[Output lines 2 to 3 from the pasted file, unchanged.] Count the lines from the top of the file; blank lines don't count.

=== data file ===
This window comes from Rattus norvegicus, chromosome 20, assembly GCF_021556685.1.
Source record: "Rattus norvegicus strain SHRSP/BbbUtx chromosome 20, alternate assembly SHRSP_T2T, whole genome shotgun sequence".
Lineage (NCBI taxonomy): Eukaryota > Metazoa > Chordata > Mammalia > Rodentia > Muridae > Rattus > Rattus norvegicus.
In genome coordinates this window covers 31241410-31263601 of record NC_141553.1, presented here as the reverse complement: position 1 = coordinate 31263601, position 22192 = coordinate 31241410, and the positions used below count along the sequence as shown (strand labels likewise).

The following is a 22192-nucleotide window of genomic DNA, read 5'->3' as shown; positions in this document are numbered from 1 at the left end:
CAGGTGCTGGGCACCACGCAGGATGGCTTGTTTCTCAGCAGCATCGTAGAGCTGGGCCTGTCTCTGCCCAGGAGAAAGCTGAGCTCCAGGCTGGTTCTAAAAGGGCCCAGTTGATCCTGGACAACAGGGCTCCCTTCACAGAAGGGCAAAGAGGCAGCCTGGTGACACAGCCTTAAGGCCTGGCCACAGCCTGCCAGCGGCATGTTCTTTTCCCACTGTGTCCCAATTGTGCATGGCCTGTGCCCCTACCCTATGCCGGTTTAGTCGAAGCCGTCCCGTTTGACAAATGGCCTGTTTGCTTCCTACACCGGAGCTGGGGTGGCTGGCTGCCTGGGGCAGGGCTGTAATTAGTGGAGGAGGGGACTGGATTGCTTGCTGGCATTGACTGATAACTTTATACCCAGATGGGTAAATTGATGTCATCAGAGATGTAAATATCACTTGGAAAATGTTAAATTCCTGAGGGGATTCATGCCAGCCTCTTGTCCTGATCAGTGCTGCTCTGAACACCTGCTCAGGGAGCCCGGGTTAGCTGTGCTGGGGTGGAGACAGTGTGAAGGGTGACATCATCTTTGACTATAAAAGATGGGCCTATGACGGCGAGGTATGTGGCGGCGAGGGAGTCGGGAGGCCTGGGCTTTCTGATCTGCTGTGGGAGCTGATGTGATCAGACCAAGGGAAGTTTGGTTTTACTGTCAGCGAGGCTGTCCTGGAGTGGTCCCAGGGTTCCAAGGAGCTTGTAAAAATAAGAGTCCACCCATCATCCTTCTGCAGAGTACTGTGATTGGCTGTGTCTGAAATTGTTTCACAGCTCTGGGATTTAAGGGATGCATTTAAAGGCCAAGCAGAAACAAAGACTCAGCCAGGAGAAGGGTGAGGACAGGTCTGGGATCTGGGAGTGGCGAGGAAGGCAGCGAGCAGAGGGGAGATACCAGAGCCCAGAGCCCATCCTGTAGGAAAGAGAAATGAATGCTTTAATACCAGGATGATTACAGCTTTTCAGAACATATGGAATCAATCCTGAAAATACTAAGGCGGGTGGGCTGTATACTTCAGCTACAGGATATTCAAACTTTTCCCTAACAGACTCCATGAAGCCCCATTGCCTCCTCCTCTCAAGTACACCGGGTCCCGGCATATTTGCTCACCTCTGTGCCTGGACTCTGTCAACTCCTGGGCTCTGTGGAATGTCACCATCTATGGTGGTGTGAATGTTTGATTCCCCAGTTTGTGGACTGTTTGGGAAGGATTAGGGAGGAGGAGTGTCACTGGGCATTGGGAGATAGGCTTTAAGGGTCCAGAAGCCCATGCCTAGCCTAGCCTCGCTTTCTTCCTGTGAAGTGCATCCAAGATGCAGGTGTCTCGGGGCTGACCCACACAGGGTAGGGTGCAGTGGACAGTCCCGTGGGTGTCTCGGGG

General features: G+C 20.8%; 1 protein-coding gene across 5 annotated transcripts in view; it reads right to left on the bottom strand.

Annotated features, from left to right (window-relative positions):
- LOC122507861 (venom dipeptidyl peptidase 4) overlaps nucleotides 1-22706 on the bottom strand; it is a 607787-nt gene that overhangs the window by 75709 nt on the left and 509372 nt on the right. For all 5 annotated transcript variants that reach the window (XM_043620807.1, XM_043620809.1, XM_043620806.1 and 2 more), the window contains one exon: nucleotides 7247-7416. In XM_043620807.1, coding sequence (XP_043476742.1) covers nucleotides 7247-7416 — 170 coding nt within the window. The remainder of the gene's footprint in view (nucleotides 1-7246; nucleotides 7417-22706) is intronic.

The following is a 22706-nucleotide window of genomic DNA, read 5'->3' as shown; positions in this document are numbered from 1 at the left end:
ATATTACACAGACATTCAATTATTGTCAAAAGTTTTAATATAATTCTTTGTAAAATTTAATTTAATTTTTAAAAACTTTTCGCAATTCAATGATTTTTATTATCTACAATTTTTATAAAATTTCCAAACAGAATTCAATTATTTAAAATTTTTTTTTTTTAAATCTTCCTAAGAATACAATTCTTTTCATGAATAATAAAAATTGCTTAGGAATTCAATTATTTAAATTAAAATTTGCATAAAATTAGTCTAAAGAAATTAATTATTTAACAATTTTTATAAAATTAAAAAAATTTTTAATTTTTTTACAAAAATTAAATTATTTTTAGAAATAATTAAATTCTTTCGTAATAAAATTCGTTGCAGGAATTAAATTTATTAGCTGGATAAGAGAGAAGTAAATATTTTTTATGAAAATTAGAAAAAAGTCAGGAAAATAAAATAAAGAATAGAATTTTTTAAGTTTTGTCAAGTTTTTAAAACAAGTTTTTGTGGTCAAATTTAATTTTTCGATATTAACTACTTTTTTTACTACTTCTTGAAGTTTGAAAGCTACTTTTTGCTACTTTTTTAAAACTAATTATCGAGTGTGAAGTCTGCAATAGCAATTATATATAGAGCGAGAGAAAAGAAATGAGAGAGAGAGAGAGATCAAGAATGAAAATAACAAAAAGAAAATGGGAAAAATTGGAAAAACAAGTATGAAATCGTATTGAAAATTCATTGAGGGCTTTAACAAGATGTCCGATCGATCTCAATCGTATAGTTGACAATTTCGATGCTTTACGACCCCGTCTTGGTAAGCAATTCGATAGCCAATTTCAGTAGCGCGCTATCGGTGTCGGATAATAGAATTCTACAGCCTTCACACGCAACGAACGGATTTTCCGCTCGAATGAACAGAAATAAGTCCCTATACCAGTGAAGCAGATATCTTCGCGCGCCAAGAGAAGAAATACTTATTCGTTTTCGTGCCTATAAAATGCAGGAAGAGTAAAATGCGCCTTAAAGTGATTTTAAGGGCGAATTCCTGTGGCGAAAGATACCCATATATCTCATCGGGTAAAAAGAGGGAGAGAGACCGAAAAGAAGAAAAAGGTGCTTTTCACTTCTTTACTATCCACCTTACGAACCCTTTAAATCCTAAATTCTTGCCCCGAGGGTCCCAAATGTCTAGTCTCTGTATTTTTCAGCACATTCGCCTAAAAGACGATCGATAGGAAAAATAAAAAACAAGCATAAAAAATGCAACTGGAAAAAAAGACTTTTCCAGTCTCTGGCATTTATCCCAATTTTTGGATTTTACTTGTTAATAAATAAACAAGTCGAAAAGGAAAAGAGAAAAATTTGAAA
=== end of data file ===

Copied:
Source record: "Rattus norvegicus strain SHRSP/BbbUtx chromosome 20, alternate assembly SHRSP_T2T, whole genome shotgun sequence".
Lineage (NCBI taxonomy): Eukaryota > Metazoa > Chordata > Mammalia > Rodentia > Muridae > Rattus > Rattus norvegicus.